June 1, 2011 | Commentary on Russia, National Security and Defense

Will U.S. Get Snookered (Again) by Russia in Nuke Talks?

The “road to zero” is getting crowded!

President Obama has long advocated reducing the number of nuclear weapons to “zero.” Now, other high-level U.S. officials — some current, some former — are pressing lawmakers to go further down that road than they did in the recent New START arms control treaty with Russia.

Specifically, they’re clamoring for deeper cuts in strategic nuclear weapons, the ratification of the Comprehensive Test Ban Treaty (a treaty that would keep us from even testing our aging nukes), and a treaty to reduce tactical (or short-range) nuclear weapons.

Last year, the Senate pushed for tactical weapons cuts because that’s where Russia holds a massive advantage. Russia reportedly has over 4,000 tactical nukes deployed along its borders with Europe. We have an estimated 200 there to protect our allies.

This imbalance wasn’t addressed in the New START treaty. So in the resolution ratifying New START, the Senate mandated that negotiations on tactical nuclear weapons start within one year of that treaty going into effect. The resolution further stipulates that the negotiations must “secure and reduce tactical nuclear weapons in a verifiable manner.”

So far, Russia isn’t biting. Instead, Moscow insists that we pull our tactical nukes out of Europe and bring ’em home before negotiations can start.

They’re setting other preconditions as well. Russian Deputy Foreign Minister Sergei Ryabkov says talks on tactical nukes would be “impossible without [including] a set of other issues: an imbalance of conventional forces, missile defense, and the deployment of arms in space.” Of course, all these “issues” tilt in our favor today.

The Russians used the same kind of hard-headed tactics, with great success, in the New START negotiations. They sensed that they could get a very sweet deal from a U.S. administration bent on getting a treaty no matter what. And they did.

But agreeing to these egregious preconditions would produce extremely negative consequences for America. It would undermine both our national security and our relations with our NATO allies, who view our 200 tactical weapons and cooperative missile defense programs for Europe as proof of our commitment to their security. Pulling these defenses out would make them sitting ducks for Russia’s tactical weapons, unless Moscow pulled those weapons back.

And a pull-back on their part is virtually unthinkable for the Russians, because their military doctrine places such grave importance on their tactical nukes. Russian doctrine relies on tactical nuclear weapons, not only to defend Russia’s borders, but to intimidate and expand its influence as well. Russia sent that message loud and clear in 2009, when its Zapad war games simulated a tactical nuke strike against Poland.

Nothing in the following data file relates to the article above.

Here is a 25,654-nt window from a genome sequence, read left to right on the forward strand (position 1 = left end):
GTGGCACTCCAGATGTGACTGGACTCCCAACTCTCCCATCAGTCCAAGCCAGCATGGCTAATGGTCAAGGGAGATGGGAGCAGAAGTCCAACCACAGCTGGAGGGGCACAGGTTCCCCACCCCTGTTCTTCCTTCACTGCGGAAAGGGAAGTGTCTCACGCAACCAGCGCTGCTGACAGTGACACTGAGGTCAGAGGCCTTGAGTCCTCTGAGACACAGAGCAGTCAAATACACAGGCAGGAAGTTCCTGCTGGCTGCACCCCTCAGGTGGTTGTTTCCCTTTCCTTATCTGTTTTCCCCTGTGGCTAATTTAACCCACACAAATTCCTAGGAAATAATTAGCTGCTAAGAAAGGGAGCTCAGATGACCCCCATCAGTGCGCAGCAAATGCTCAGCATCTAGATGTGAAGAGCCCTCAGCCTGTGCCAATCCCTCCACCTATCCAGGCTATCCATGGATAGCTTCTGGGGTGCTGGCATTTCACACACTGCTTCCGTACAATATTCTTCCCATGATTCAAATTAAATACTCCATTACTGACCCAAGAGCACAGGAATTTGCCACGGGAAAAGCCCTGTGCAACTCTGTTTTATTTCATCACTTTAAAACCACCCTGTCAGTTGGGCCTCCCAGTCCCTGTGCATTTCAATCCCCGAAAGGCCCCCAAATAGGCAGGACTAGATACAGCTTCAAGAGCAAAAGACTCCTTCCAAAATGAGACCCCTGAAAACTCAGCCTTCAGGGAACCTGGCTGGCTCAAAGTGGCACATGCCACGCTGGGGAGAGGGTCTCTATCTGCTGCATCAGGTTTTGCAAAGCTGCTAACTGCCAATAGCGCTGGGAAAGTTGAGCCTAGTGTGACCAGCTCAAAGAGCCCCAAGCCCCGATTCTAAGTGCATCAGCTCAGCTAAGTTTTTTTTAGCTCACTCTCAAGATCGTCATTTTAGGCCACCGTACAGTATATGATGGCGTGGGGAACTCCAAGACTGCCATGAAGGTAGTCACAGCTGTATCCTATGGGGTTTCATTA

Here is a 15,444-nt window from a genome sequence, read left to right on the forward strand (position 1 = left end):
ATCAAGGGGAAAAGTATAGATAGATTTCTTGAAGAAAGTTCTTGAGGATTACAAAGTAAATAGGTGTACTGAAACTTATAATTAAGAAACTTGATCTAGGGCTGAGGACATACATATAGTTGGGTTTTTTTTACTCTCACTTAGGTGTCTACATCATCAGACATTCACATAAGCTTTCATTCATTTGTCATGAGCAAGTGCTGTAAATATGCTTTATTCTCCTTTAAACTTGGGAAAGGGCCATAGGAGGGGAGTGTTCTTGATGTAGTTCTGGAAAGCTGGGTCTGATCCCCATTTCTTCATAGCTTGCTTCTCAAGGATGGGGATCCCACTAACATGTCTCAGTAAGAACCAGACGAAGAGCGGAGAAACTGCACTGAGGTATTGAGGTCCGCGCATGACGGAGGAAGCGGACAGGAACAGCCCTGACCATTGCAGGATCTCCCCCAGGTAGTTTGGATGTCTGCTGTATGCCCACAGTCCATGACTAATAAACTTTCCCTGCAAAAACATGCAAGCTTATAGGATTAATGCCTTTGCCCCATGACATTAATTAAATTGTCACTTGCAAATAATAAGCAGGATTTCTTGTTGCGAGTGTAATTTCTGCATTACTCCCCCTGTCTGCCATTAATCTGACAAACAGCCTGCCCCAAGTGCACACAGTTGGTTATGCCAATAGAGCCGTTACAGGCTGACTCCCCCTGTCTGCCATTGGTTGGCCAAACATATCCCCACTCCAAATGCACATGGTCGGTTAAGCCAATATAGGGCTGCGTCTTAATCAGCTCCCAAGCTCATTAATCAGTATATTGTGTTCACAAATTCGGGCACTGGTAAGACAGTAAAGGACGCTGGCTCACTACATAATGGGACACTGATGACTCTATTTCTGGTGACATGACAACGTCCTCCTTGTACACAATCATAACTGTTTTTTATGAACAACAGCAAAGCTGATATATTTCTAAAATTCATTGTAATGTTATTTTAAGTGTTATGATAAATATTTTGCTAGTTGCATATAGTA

Nothing we negotiate with Moscow should enshrine Russia’s massive advantage in these weapons. But the question remains: What will the administration offer to bring Russia to the table, if it’s not what Russia is demanding?

Sadly, we no longer have the kind of leverage we had — and didn’t use — in negotiating New START. Russia badly wanted and needed that treaty to reduce our strategic nuclear weapons advantage. And it masterfully kept tactical nukes out of the discussion while getting the administration to agree to reduce our arsenal while Moscow is actually allowed under the treaty to increase its strategic weapons count.

The new Senate may be our best leverage. Last year’s Senate may have demanded that these negotiations start, but no Senate has to live with an agreement that puts our people, our allies, and our troops in the battlefield at risk. It hasn’t relinquished its constitutional role of advice and consent.

Russia may balk at meeting until they get assurances that the administration will meet their preconditions. Fine. Let them balk as long as they want.

But let them also know that the only kind of agreement that merits the Senate’s consideration is one that, at a minimum: brings Russia’s numbers down to our levels; includes real verification measures that reveal exactly how many of these weapons Russia actually has; and has no limitations on where we deploy our tactical nukes, missile defenses or conventional forces.

James Jay Carafano is director of The Heritage Foundation’ s Foreign Policy Studies.

About the Author

James Jay Carafano, Ph.D. Vice President for the Kathryn and Shelby Cullom Davis Institute for National Security and Foreign Policy, and the E. W. Richardson Fellow

Baker Spring F.M. Kirby Research Fellow in National Security Policy
Douglas and Sarah Allison Center for Foreign and National Security Policy

First appeared in The Daily Caller